how to: chippy paint

Hello friend! I’ve been meaning to post this chippy paint technique for awhile because it’s just so easy to do! I have a couple different ways I achieve varying degrees of the chippy paint look, but this one is definitely my favorite and the most dramatic.

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You also literally can’t mess this chippy paint method up. If you chip too much, just paint over it. If you haven’t shipped enough, just chip some more! It’s really as easy as that!

chippy paint technique
I used this technique on these corbels, as well as on the faux fireplace mantel I built a few months back.

What You’ll Need:

  • base paint or stain of your choice (choose the BASE color – this is what you’ll see when you chip away at your top coat paint; should be water or latex based if paint; can be oil based if stain but you’ll need to allow to dry FULLY)
  • plaster of paris
  • old paintbrushes
  • scrap paint (can really be almost anything water or latex based, this is just to build up a few layers, you really won’t see this, so use what you’ve got lying around)
  • top coat paint of your choice (latex or water based)
  • a project to paint!
  • putty knife/chisel or 6-in-1 painters tool (this is what I used)

How To:

Step 1: Paint or stain your item with the base coat. Here I used wood stain because I wanted a brown color to show through once I chipped away my top coat. Allow to dry.

Step 2: Mix up your plaster of paris with water until it reaches the consistency of mayonnaise. Using your old paint brush, lather it onto your item of choice. The thicker it is, the more you’ll be able to chip up. I made sure to brush it in all different directions and to leave some bigger clumps in places, too. Allow to dry.

chippy paint method with plaster of paris

Step 3: Using your scrap paint, paint a couple of coats on top of your dried plaster of paris. Again, this is just building up some layers of paint to make it easier to chip away. Allow to dry

chippy paint method

Step 4: Paint on 2 coats of your top coat of paint; here I used black. Allow to dry.

chippy paint method fusion mineral paint coal black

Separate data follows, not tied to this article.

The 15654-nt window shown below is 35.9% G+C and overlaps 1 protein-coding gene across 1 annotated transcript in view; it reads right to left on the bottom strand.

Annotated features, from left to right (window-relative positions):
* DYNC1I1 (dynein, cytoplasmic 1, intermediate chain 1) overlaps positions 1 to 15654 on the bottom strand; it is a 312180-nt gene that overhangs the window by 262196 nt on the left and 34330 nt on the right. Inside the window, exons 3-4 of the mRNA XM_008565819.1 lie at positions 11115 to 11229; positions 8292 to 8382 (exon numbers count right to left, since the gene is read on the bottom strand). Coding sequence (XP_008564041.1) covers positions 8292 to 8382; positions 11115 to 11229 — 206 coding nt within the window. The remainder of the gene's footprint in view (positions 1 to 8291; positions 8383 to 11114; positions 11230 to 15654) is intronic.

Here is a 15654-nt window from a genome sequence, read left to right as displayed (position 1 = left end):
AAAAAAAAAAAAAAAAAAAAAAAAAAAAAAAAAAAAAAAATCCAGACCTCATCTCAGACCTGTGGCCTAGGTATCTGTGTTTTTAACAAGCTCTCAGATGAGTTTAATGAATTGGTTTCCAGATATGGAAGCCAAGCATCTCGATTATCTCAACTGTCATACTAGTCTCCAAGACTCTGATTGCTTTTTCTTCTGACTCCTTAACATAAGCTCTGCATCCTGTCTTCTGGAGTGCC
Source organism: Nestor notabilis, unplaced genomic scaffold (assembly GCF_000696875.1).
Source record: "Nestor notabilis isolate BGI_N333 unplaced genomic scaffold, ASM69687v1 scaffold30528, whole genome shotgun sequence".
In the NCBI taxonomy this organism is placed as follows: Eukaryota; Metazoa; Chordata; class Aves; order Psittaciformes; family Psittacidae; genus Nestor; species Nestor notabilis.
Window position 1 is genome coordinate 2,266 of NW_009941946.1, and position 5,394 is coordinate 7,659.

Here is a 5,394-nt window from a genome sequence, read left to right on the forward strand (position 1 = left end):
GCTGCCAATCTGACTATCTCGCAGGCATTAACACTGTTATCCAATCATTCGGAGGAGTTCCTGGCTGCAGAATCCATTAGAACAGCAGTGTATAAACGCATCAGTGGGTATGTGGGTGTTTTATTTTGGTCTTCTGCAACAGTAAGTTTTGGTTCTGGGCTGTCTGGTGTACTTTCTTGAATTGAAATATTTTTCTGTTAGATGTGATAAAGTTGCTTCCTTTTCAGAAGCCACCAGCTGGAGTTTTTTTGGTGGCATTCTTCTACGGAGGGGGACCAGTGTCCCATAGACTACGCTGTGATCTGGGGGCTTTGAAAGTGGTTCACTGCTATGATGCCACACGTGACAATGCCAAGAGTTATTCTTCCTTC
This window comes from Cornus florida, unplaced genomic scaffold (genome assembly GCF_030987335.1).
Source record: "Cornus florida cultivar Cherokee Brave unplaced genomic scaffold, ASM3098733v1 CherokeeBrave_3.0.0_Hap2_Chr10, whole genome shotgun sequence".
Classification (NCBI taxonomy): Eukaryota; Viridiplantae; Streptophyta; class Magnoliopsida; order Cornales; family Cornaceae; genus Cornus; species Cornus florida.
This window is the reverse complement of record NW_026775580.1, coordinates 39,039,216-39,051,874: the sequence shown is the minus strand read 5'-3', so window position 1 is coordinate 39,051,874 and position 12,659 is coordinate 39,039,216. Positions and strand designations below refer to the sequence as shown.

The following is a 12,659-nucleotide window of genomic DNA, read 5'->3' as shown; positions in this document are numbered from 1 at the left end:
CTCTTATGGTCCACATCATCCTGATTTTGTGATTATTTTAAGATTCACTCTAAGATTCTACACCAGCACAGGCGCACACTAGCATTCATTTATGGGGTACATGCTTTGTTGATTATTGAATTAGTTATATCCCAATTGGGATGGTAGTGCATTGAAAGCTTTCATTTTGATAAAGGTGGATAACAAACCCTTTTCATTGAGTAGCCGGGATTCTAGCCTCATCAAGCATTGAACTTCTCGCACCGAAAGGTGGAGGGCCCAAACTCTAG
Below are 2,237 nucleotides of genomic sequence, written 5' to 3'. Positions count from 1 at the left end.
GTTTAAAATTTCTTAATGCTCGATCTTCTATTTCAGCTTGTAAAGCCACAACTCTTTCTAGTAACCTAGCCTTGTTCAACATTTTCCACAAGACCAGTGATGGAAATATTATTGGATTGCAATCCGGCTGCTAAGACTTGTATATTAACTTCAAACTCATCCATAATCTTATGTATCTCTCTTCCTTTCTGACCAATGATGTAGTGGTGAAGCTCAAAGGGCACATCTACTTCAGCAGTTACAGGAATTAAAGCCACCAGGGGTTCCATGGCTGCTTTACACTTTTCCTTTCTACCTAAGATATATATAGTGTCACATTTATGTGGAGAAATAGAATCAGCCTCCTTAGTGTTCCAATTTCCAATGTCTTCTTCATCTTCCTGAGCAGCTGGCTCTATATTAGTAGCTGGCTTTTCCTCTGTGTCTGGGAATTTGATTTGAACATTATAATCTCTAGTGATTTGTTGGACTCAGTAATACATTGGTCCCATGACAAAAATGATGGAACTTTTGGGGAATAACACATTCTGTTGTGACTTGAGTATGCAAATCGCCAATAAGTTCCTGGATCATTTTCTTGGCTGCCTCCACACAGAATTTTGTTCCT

Step 5: Using your putty knife or 6-in-1 painter’s tool, start chipping away your paint. It’s easiest to start in areas where you can tell the plaster of paris is thicker. You might notice some white powder residue from the plaster of paris, but you can easily/gently wipe it away with a damp towel.

I made sure to leave some pieces of the chipped pieces of paint attached to the corbels themselves here. It makes them look older and more aged, gives them more texture, and while you can still see the brown stain underneath, it’s more subtle because the black chipped piece of paint is still hanging there!

chippy paint

Step 6: Now you may look at your chippy paint project and think “YIKES! That looks a mess!” That happened to me here because it’s really easy to get carried away with the chipping! If that’s the case fo your too, not to worry, just add more of your top coat to cover up some of the chipped areas to make the chipping more subtle. Repeat steps 5 and 6 until you are happy with your final product!

chippy paint technique
Just dab some of your top coat over the chipped areas to make the chipping more subtle!

If you choose, you can seal your project with a matte polycrylic, but I didn’t find any reason to do so!

And that’s it! It’s so easy (and fun!) to create this chippy paint look, and I know those of you who love good ole’ vintage pieces will love using this method! Have fun, and I’d love to see your chippy paint projects, too! Tag me on Instagram @fiddleleafinteriors or comment below!



easy chippy paint method
Pin this project to save it for your next painting adventure!